Why does my toddler talk in the third person?
This is not an uncommon situation. Your toddler is now able to have a talk or conversation with you, but the little one refers to himself in the third person. Why is this? To begin, a toddler loves to talk about themselves. Other reasons explain third-person conversations from your toddler.
It Begins With You
Yes, I said it. It could be due to the way you speak to your toddler. If you are one of the millions of parents that refer to yourself as mommy or daddy when speaking, this is a reason the child begins to do so. Simple situations such as, “Mommy and Stevie will read a book when you are done eating” tells the child he is Stevie. He may start to refer to himself as such instead of using the proper pronouns.
Their Language Skills
As a toddler, language skills have not been mastered. The first example of a child learning who you are is through you. Referring to yourself as mommy or daddy does teach the toddler what you want him to call you. At the same time, referring to your toddler by his name is also telling him that is how he refers to himself. The basic pronouns do not make sense at that age. A toddler will not understand that there is a difference between calling him by his given name or using pronouns. Your toddler is continuing to imitate you.
Toddler’s First Teacher
As your toddler begins to learn more words and understand sentences, it is time to start referring to yourself as I or me. Instead of saying, “Mommy is going to make dinner,” you should begin saying, “I am going to make dinner.” Your toddler will begin to pick up the differences in the style and wording that the parents use. See, it is not just an old myth; you are the child’s first teacher.
Socialization is an important part of your toddler’s life. This is the time they learn to share, to care, and hear how other toddlers speak. This is not to say that your child has a problem when he speaks in the third person. What it does mean is that the more people, toddlers included, that they hear in conversations, the quicker they will pick up the language skills. Remember that your toddler does enjoy modeling himself after you and other people. This is natural.
It can also be said that using third person speech when talking with your child objectifies them. This is a sign your toddler sees themselves as a separate being. While this may not work in older children that you are teaching to be more responsible, it does teach your toddler that their parent is one being separate from them. Just as they are separate beings from the parent, this solidifies that Mommy and Daddy are two people, and little Stevie is himself.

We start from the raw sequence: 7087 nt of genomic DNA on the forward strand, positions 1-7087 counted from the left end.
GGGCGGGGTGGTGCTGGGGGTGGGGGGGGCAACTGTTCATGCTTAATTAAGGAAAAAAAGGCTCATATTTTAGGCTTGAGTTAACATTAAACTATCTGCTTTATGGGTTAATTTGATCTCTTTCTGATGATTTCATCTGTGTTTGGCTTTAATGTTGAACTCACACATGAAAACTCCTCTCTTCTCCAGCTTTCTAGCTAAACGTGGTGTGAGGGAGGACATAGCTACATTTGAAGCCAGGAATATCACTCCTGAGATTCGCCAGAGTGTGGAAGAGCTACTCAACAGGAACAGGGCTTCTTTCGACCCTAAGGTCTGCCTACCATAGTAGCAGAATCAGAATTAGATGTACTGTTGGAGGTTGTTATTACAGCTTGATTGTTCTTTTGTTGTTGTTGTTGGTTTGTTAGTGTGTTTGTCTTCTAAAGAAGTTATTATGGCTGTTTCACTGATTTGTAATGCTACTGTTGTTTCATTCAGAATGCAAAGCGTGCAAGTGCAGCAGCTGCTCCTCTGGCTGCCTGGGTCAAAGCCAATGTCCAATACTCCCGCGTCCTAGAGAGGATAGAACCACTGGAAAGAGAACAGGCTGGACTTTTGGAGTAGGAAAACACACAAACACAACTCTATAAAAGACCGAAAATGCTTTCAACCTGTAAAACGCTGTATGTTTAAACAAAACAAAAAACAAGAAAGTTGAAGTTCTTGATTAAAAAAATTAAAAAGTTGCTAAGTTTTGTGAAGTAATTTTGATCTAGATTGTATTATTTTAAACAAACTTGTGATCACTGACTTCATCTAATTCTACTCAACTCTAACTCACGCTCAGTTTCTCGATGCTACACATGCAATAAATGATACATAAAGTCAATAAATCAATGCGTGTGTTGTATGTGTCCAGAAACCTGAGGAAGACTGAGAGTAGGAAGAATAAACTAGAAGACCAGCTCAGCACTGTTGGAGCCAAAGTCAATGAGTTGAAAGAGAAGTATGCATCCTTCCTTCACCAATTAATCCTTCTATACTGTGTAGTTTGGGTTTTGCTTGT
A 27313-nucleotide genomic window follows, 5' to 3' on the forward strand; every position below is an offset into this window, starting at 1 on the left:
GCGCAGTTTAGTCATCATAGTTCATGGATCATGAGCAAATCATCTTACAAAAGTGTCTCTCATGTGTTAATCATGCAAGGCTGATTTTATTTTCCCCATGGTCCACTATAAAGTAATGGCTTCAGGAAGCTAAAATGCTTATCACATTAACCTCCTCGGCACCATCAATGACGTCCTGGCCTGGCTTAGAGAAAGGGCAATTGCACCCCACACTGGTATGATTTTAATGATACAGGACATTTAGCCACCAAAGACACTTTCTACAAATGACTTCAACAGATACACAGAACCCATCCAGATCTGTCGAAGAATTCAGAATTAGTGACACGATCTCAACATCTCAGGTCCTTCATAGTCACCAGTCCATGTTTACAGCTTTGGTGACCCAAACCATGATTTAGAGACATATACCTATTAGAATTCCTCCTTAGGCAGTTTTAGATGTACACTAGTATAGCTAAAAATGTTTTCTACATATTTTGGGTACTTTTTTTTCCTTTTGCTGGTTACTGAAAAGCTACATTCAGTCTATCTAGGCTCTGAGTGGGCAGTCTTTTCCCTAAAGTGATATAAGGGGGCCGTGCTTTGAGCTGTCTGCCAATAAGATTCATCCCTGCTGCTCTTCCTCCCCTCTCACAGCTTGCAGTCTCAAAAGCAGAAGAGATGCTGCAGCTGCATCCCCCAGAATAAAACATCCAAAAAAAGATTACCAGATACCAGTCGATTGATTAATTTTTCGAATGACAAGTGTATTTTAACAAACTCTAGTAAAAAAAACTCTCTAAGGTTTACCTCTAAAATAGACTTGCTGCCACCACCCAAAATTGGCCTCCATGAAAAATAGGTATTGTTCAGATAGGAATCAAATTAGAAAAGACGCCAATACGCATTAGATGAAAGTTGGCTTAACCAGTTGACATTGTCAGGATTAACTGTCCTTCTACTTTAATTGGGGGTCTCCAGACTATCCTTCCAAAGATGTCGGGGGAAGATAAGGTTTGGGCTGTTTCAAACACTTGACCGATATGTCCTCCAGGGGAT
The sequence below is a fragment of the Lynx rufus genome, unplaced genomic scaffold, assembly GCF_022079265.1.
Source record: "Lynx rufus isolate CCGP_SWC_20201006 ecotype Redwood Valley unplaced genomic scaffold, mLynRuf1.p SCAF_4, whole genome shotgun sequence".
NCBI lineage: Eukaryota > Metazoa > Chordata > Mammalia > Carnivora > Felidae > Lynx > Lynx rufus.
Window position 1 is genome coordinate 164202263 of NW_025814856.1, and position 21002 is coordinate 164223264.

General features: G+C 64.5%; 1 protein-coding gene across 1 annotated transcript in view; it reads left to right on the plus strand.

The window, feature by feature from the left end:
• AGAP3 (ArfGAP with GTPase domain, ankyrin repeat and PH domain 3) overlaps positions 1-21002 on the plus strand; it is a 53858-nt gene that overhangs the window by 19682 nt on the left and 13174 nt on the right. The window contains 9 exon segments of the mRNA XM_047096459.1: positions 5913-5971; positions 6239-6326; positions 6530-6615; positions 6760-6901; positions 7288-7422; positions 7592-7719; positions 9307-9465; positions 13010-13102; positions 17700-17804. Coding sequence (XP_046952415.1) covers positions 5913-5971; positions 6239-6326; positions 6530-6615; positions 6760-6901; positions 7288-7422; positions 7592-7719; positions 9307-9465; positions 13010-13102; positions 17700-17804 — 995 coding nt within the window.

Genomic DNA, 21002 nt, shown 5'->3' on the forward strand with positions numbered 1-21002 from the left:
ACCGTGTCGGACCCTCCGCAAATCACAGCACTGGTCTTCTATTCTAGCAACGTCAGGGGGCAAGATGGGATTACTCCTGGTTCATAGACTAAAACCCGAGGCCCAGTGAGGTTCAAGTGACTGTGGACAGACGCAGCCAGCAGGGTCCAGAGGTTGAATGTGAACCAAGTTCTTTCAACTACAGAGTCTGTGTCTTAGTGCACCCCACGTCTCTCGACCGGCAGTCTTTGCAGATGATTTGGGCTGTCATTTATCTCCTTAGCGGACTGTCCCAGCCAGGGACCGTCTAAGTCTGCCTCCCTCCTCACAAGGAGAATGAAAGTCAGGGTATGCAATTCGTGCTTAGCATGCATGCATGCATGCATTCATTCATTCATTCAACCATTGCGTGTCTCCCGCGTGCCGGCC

Normal Course In Life
When the toddler begins to separate names and people, understand Stevie is I or me, it is the beginning of a narrative language. He or she will begin to tell a story about his life or another person. It is okay to begin to correct the toddler and reiterate the pronouns used in speech. For a toddler hearing Stevie and Daddy, they may feel prematurely separated. The opposite of you and me, or you and I, continues to ensure the child that the parent is still a part of them.
In many adults, referring to themselves in the third person helps them deal with difficult situations. An underlying panic can cause speech to stray in a third-person manner, to, in a sense, separate themselves from a stressful situation. It has been stated that toddlers will begin the same behavior. For adults and children alike, the third-person speech seems to enable the toddler to deal with the stress in a better way.
A Better Solution
When first beginning to teach speech, the third person is fine. It shows self-confidence and security. It aided when feeling stressed. Parents and caregivers should strive to speak in a normal manner. Forcing a toddler to use I or me, instead of Stevie, may emotionally make them feel too separated from the parent. This can cause the growing up aspect to happen too suddenly, which could cause difficulty as the toddler ages. It is just a matter of time before the little one is out the door on his own; most parents are never ready for that to happen. Letting the toddler speak in the third person also gives them the confidence they need. I suppose, in a way, the toddler can judge the parents’ reaction to what they say.
There are ways to assist a toddler get past the third person speech slowly, without rushing the growing up. One way would be to begin pointing when you are speaking to the toddler. For example, when telling your toddler that you are going to take a shower, point to yourself, and say, “I am going to take a shower.” An example of the toddler would be pointing to the child and saying, “You can play with the toys now.”
Another fantastic way to help your child begin to understand proper pronoun usage is reading to them. Many children’s books are available that do not use third-person stories. Reading is something I always considered a treat with my children. Not only did we share time, but I also was able to show and read the proper language usage.
After four years of age, calmly correcting them and using normal language skills yourself, speak to your pediatrician. The pediatrician may suggest a visit to a speech therapist or tell you there is nothing to be concerned about. Hopefully, your toddler is not too shy and will speak with the pediatrician. This will allow the doctor to get an understanding of the speech used and determine if there is a reason to be concerned.
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